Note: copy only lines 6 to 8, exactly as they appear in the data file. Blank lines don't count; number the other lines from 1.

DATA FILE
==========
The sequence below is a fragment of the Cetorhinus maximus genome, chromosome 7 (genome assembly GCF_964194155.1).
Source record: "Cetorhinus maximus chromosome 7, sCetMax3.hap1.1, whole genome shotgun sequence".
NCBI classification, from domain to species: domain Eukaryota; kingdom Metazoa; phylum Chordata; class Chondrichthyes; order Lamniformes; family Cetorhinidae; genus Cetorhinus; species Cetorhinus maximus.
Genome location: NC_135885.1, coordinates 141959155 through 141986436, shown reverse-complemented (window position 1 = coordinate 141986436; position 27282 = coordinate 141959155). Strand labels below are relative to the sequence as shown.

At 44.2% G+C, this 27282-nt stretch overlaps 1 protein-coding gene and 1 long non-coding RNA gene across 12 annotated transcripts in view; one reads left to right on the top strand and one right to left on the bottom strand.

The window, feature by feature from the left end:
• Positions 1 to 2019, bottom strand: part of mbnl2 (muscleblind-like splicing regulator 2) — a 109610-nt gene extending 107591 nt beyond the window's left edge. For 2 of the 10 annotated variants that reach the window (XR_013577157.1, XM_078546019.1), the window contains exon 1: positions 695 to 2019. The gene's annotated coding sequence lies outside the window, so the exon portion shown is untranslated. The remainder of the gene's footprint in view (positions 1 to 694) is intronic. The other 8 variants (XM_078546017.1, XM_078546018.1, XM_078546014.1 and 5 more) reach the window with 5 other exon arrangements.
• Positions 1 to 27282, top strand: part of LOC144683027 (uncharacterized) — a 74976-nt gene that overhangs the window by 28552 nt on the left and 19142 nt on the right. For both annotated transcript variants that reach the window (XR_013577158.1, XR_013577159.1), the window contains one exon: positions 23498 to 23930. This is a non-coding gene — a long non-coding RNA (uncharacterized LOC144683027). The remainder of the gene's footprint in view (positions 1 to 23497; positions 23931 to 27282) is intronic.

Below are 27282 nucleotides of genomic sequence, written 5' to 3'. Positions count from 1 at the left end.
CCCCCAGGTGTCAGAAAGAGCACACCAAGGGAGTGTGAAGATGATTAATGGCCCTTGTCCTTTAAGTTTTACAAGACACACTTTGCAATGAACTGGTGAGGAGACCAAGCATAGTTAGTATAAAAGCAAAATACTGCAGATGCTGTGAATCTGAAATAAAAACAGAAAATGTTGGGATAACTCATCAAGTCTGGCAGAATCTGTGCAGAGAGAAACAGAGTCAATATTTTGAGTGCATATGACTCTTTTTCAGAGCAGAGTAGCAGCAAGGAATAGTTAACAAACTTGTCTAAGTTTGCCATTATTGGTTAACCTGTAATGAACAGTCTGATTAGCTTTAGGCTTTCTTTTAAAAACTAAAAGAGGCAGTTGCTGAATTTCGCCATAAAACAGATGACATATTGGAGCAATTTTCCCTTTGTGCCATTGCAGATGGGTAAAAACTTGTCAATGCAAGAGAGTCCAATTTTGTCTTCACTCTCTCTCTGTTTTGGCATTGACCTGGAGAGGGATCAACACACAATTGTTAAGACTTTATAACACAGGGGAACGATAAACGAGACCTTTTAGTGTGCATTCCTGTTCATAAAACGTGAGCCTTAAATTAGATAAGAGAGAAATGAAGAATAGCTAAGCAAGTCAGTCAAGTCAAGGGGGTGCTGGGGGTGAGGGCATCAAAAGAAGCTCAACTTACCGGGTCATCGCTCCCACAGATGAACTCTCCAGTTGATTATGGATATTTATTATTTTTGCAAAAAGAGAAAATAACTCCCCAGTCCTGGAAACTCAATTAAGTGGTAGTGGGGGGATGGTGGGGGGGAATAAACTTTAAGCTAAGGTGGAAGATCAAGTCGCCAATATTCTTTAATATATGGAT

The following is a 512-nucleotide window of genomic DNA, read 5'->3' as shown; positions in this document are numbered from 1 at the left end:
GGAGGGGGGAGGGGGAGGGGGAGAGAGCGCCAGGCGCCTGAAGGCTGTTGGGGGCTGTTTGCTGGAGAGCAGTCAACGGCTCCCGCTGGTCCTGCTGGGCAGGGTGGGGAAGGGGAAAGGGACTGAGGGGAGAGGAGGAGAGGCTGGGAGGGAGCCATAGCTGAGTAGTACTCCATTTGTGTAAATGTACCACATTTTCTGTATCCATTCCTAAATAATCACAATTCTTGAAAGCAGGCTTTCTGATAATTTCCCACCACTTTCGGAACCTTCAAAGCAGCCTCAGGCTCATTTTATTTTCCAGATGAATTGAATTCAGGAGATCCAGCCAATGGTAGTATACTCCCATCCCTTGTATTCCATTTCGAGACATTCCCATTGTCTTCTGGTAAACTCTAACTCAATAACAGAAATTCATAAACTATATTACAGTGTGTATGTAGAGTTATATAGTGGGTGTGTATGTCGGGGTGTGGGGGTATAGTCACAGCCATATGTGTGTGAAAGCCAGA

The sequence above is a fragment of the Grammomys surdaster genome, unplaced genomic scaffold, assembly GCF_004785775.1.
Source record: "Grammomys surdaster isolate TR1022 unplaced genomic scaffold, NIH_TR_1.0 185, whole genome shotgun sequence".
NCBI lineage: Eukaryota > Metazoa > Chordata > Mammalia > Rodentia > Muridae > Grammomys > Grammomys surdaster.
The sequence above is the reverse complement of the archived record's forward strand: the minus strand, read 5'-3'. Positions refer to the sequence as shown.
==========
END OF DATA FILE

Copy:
The window, feature by feature from the left end:
• Positions 1 to 2019, bottom strand: part of mbnl2 (muscleblind-like splicing regulator 2) — a 109610-nt gene extending 107591 nt beyond the window's left edge. For 2 of the 10 annotated variants that reach the window (XR_013577157.1, XM_078546019.1), the window contains exon 1: positions 695 to 2019. The gene's annotated coding sequence lies outside the window, so the exon portion shown is untranslated. The remainder of the gene's footprint in view (positions 1 to 694) is intronic. The other 8 variants (XM_078546017.1, XM_078546018.1, XM_078546014.1 and 5 more) reach the window with 5 other exon arrangements.
• Positions 1 to 27282, top strand: part of LOC144683027 (uncharacterized) — a 74976-nt gene that overhangs the window by 28552 nt on the left and 19142 nt on the right. For both annotated transcript variants that reach the window (XR_013577158.1, XR_013577159.1), the window contains one exon: positions 23498 to 23930. This is a non-coding gene — a long non-coding RNA (uncharacterized LOC144683027). The remainder of the gene's footprint in view (positions 1 to 23497; positions 23931 to 27282) is intronic.